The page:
Bill 26-22, Landlord-Tenant Relations – Radon Testing and Mitigation – Required

Introduction: Councilmember Craig Rice is expected to introduce Bill 26-22, Landlord-Tenant Relations – Radon Testing and Mitigation – Required, which would require radon testing in rental housing, require disclosure and mitigation of radon hazards above a certain action level and include lease requirements for certain rental units.

According to the U.S. Environmental Protection Agency, radon is a radioactive gas that is found in soil and rock in all parts of the U.S. It is formed by the decay of uranium, which is a natural process. Radon may be found in all types of homes and buildings. If there is radon gas in the ground, it can seep into a building and become trapped inside the home. The higher the radon level indoors, the greater the amount you breathe. Radon gas decays into radioactive particles that can get trapped in your lungs when you breathe. Studies show that radon is the second leading cause of lung cancer, behind cigarette smoking.

A public hearing on Bill 26-22 is scheduled for Oct. 18 at 1:30 p.m.

Bill 36-21, Motor Vehicles and Traffic – E-Scooters – Operating Requirement and Registration

Vote expected: The Council is expected to vote on Bill 36-21, Motor Vehicles and Traffic – E-Scooters – Operation Requirements and Registration, which would permit County residents to register an electric, low-speed scooter for personal use. The bill would also require the owner of two or more e-scooters to register and pay a fee for an e-scooter fleet offered for rent in the County. In addition, the bill would also establish operating and parking requirements for e-scooter use. Councilmember Katz is the lead sponsor of Bill 36-21. Council President Albornoz is a cosponsor.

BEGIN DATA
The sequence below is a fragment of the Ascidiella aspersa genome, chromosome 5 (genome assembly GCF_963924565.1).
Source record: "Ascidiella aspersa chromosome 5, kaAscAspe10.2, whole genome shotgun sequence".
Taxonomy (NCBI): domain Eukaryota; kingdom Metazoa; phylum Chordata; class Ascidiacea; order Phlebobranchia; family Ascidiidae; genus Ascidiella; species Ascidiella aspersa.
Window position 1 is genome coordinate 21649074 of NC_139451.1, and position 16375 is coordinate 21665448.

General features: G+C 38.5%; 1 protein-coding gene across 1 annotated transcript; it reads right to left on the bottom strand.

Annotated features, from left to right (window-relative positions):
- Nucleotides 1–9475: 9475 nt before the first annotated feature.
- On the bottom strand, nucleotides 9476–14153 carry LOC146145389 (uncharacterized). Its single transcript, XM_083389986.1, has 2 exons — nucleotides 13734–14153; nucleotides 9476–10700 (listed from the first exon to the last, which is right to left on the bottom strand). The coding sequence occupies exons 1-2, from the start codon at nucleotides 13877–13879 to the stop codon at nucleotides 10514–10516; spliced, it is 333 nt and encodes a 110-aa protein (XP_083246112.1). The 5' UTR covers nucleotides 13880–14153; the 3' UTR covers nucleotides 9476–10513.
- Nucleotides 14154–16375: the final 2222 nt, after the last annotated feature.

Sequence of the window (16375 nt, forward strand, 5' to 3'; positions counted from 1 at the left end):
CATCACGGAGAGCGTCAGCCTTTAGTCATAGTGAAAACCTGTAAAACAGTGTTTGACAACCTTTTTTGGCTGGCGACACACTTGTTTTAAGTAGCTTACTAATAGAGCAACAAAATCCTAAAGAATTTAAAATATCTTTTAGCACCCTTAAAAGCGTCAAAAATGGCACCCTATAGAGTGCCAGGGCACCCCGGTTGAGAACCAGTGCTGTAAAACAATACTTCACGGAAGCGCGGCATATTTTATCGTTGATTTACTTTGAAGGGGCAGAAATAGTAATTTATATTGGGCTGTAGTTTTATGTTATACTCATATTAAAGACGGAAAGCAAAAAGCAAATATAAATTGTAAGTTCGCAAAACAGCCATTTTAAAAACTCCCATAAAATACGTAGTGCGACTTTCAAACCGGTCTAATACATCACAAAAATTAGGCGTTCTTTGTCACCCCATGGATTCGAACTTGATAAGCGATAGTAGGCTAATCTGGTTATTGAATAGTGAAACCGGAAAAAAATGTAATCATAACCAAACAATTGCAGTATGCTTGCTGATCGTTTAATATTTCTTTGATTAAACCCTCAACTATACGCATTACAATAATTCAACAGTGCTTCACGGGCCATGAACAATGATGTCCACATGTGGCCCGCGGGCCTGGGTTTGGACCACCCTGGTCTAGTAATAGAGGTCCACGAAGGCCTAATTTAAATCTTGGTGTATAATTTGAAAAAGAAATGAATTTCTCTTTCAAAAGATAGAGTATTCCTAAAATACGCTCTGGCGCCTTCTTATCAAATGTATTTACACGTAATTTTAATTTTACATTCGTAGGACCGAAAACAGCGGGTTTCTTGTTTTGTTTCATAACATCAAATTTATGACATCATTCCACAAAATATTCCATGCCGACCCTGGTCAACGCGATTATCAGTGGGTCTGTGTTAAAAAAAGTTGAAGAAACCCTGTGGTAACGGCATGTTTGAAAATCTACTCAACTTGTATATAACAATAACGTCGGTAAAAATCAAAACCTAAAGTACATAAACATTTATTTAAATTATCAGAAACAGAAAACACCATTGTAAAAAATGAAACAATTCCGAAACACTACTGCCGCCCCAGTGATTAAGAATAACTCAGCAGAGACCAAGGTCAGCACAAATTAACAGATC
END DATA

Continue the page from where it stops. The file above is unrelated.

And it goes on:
Bill 36-21 is similar to Bill 8-20, Bicycles and E-Scooters – Operating Requirements and Registration, which was introduced on March 3, 2020, and recommended for approval with amendment by the joint committee on June 25, 2020. However, Bill 8-20 was never considered by the full Council before expiring due to the COVID-19 pandemic.

District Council Session

Zoning Text Amendment 22-04, Commercial Uses – Light Vehicle Sales and Rental (Indoor)

Review and vote expected: The Council will review and is expected to vote on Zoning Text Amendment (ZTA) 22-04, Commercial Uses – Light Vehicle Sales and Rental (Indoor). The ZTA would allow indoor light vehicle sales and rentals in the Neighborhood Retail (NR) Zone as a limited use. A limited use was chosen because indoor sales and rentals are a less intensive use than outdoor sales and rentals. Indoor light vehicle sales and rentals in the NR Zone would be subject to the limited use provisions of Section 3.5.12.B.2.a of Montgomery County’s Zoning Ordinance.

Councilmembers Navarro and Riemer and Vice President Glass are the lead sponsors. The Planning, Housing and Economic Development (PHED) Committee recommends approval with amendments.

Zoning Text Amendment 22-05, Signs

Review and vote expected: The Council will review and is expected to vote on ZTA 22-05, Signs, which is a rewrite of the sign provisions of the Montgomery County Zoning Ordinance. Changes to the signs provision of the ordinance include: removing certain definitions; removing the prohibition on off-site signs; adding provisions for signs in the public right-of-way; adding provisions for temporary signs; and other revisions meant to streamline this section.

The intent of this rewrite is to streamline regulations related to business development and growth in the County consistent with the Speed-to-Market Initiative; preserve the value of property and strengthen community ambiance and character; and promote the compatibility of signs with the surrounding land uses.